200px-SupbatpubI start this review by saying I have not read the comics this movie is based on. I have heard from other, however, that it’s done very well in relation to the story in the comics. This review will be based on my opinions coming solely from viewing the DVD. There will be light spoilers, but I won’t reveal large plot points.

To begin, Lex Luthor is elected President of the United States. President Luthor wants all superheroes in service of the government. Those who don’t agree to work for him will find out they are not above the law. Superman, of course, refuses to work for Luthor. He knows he’s up to something.

There is a massive meteor made of Kryptonite heading towards earth. Luthor wants to be the one to destroy it, so he can get the credit. That is behind closed doors though. He publicly announced that he wants to work with Superman to destroy the meteor.

Superman meets with Luthor, but Luthor brought Metallo with him. This weakens Superman and he pushes Luthor down. Luthor flees, while Superman is left to have an all out brawl with Metallo. This fight is awesome! Batman steps in, but he and Superman are no match for the machine that just keeps coming. They escape to Batman’s cave.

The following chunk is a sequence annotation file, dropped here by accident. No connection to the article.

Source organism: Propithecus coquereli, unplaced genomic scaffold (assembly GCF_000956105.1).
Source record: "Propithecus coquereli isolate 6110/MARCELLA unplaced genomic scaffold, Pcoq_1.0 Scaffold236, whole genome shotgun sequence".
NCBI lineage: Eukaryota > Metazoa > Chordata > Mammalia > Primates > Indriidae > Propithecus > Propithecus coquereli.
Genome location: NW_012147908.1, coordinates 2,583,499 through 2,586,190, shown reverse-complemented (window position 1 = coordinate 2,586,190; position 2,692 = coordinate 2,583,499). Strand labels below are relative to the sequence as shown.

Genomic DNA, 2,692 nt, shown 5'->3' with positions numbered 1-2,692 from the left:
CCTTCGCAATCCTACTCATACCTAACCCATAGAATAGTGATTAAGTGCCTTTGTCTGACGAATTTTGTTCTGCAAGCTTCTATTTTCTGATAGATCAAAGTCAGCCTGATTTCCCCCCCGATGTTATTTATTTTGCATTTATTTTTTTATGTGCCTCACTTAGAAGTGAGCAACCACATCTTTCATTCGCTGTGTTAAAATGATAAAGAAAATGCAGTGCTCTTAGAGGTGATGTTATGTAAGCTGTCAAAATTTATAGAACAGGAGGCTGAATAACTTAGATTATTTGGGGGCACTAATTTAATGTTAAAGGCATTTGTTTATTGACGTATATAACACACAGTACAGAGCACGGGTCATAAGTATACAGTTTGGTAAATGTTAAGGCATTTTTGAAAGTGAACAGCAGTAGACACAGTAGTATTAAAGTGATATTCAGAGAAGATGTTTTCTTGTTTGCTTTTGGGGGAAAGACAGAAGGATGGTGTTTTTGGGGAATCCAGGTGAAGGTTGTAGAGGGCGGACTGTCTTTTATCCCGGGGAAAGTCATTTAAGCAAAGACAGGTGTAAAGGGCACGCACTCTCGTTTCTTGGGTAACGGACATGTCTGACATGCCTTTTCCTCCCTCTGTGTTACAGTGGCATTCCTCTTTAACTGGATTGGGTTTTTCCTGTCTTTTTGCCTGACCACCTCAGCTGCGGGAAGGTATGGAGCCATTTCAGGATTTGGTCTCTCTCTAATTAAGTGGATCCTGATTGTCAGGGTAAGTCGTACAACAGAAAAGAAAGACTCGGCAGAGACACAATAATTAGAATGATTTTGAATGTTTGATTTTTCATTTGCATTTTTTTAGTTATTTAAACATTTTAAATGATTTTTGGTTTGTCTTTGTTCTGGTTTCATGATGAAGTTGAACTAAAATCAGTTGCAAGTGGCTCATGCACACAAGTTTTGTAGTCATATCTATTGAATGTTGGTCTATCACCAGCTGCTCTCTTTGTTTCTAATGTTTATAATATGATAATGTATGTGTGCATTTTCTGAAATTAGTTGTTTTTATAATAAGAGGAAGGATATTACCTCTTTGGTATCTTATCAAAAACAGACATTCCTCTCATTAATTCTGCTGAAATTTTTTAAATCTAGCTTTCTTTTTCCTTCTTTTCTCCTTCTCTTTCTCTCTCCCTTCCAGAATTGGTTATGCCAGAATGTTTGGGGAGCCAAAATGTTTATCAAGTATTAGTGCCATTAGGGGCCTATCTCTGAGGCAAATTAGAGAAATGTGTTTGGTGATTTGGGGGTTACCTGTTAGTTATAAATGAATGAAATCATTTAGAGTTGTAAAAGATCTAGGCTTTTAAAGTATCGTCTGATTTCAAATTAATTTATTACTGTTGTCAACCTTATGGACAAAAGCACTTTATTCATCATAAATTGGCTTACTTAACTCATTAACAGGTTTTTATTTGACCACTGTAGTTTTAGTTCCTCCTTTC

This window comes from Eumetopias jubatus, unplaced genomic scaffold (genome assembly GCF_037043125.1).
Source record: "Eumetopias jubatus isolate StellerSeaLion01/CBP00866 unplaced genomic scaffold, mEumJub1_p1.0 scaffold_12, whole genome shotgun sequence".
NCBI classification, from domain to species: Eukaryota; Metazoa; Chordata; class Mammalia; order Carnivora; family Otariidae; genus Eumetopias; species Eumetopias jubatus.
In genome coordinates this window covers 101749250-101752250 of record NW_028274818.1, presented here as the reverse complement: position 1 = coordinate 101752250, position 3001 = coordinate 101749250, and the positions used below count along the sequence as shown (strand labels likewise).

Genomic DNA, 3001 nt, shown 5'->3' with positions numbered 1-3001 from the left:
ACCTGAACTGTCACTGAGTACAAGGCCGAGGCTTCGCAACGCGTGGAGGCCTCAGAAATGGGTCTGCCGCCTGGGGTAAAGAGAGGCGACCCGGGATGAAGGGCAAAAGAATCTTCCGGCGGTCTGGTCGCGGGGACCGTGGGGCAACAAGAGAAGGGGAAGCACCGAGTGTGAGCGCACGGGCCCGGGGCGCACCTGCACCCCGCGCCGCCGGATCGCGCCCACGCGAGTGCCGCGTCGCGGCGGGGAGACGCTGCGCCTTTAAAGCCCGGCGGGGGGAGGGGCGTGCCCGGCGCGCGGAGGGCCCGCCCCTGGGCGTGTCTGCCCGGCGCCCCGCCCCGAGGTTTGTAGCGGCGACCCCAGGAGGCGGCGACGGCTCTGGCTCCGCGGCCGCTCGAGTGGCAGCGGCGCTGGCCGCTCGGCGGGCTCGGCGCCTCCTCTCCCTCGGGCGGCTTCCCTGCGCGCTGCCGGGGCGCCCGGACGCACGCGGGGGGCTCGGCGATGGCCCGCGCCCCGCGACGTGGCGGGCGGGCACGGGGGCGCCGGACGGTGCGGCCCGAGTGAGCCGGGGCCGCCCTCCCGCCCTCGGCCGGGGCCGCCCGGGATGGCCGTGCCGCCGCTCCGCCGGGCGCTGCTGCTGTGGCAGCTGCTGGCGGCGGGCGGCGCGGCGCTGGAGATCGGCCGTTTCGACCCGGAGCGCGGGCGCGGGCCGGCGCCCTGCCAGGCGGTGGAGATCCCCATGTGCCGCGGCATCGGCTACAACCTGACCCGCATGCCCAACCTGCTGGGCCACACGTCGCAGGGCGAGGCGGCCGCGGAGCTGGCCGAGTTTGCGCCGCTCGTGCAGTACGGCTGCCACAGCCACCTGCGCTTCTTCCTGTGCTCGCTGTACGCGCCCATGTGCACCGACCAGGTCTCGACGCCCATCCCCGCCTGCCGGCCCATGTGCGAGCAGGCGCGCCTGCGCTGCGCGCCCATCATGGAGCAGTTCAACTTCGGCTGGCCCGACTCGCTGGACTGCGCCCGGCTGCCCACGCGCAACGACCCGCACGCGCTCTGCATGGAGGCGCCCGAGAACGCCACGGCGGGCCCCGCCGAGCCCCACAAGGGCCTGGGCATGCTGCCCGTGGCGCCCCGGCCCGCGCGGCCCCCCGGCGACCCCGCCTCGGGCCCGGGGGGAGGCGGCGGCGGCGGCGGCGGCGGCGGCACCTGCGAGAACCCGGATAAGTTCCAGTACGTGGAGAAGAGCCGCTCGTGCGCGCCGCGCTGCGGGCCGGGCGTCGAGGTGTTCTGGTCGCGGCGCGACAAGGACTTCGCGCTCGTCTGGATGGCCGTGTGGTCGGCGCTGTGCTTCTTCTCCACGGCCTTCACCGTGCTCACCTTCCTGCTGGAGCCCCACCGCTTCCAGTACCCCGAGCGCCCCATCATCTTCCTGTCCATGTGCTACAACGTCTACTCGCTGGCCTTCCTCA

They find out, however, that Metallo is dead. Luthor is saying that Superman killed the innocent John Corbin and must be stopped. He has a video of Superman pushing him down and part of the fight with Metallo. Luthor claims the Kryptonite in the meteor is affecting Superman’s mind and offers a 1 billion dollar reward for his defeat.

This causes Superman and Batman to be confronted by a hoard of super villains, plus the super heroes working for Luthor. There are some great fights here as well. They must try to convince the other super heroes that they are on the wrong side. That’s all I’ll say about the plot, except four words: Lex Luthor Kryptonite Suit.

The story is really entertaining, with plenty of twists to keep your attention. There are loads of names you’ll recognize if you’re a DC comics fan. I didn’t know all of them, but that gives me the excuse to pull out my DC Encyclopedia. Powergirl, Hawkman, and Toy Man are just a few of the names of appear. I also really enjoyed the relationship between Superman and Batman. They had a lot of great jokes between the two. I’d highly recommend this movie. It’s one of my favorites among the DC animated features.

(Photo: Warner Home Video)